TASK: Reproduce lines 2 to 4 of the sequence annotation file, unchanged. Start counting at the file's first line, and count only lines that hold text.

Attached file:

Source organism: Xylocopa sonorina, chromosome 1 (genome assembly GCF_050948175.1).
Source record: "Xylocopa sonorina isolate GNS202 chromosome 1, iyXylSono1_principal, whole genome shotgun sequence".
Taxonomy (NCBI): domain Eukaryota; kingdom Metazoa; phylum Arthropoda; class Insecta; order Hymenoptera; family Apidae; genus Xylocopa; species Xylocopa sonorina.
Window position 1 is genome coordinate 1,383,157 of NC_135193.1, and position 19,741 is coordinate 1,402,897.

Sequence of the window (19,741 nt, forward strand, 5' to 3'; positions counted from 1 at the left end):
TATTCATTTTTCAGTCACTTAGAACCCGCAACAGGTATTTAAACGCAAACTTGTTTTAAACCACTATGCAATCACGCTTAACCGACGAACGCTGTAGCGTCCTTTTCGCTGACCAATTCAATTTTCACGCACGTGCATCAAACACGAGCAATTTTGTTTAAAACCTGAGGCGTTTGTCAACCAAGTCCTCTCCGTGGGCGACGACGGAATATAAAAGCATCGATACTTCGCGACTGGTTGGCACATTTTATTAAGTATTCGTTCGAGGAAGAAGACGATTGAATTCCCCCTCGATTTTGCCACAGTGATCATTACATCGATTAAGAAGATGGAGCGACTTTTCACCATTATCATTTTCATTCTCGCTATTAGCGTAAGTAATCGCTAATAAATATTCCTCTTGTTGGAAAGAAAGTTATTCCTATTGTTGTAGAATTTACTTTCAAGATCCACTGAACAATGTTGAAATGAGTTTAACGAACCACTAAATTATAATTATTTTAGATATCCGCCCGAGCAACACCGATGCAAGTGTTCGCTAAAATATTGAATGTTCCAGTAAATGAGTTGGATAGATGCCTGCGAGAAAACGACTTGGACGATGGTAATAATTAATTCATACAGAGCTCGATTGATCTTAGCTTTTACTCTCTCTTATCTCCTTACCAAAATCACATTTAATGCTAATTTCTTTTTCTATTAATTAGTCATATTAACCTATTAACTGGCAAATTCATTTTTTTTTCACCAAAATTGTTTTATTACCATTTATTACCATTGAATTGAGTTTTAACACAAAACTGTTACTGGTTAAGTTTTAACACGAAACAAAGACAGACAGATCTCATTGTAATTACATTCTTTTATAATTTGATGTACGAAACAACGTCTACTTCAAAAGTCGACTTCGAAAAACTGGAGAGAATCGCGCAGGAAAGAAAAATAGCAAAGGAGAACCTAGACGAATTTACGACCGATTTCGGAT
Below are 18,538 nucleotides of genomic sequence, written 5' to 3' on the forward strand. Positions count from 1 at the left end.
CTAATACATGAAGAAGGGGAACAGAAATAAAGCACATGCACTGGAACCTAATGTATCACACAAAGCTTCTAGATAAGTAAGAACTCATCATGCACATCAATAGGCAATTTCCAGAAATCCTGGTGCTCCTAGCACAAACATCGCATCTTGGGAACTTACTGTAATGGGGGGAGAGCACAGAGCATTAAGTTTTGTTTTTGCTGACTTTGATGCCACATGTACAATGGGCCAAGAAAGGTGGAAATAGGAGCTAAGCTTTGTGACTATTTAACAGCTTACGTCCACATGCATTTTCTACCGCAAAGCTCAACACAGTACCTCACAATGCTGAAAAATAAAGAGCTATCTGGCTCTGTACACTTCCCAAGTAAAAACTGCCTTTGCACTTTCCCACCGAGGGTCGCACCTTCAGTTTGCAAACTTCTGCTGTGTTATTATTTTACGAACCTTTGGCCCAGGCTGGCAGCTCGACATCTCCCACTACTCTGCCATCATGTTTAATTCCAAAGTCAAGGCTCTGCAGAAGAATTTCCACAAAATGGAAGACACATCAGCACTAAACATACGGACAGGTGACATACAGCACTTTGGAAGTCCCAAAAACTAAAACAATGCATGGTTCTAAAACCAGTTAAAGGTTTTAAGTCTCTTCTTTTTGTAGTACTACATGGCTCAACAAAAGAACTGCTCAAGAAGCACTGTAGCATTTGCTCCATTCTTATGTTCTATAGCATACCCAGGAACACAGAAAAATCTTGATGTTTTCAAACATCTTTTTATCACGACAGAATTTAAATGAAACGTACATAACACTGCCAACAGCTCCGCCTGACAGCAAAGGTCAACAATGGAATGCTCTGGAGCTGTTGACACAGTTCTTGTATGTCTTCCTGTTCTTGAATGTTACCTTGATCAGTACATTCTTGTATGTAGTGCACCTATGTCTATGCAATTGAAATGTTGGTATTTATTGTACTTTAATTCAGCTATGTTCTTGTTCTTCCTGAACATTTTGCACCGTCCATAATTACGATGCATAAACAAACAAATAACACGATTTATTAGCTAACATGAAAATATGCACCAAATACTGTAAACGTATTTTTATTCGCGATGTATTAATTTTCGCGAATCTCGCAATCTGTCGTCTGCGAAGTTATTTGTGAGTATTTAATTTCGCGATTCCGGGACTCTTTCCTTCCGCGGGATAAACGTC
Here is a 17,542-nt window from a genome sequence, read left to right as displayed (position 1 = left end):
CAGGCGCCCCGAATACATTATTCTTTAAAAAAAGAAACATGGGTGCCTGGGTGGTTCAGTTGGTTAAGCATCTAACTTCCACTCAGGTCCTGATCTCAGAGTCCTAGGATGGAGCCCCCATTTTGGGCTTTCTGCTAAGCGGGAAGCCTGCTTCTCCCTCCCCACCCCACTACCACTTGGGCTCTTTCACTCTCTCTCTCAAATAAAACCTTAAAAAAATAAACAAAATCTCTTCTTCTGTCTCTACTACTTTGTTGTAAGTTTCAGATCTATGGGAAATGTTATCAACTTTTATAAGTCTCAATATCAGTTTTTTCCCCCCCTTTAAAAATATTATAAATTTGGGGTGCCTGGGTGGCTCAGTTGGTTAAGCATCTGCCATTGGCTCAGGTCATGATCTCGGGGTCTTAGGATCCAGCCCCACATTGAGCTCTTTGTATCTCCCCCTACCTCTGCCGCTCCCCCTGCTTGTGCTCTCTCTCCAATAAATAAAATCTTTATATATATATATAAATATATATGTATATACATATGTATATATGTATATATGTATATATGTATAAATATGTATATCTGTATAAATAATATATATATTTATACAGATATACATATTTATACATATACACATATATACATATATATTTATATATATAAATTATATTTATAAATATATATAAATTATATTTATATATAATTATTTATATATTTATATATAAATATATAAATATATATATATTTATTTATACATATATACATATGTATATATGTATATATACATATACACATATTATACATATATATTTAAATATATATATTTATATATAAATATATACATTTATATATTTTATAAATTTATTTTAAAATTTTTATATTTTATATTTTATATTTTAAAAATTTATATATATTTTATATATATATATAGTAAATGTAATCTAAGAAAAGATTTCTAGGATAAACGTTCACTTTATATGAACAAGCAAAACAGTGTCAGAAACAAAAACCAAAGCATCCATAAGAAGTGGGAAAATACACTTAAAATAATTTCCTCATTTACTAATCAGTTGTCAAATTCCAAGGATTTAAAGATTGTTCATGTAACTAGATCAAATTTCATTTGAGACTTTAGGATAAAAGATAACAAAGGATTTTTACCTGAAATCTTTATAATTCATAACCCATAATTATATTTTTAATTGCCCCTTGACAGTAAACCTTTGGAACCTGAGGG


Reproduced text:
Source record: "Xylocopa sonorina isolate GNS202 chromosome 1, iyXylSono1_principal, whole genome shotgun sequence".
Taxonomy (NCBI): domain Eukaryota; kingdom Metazoa; phylum Arthropoda; class Insecta; order Hymenoptera; family Apidae; genus Xylocopa; species Xylocopa sonorina.
Window position 1 is genome coordinate 1,383,157 of NC_135193.1, and position 19,741 is coordinate 1,402,897.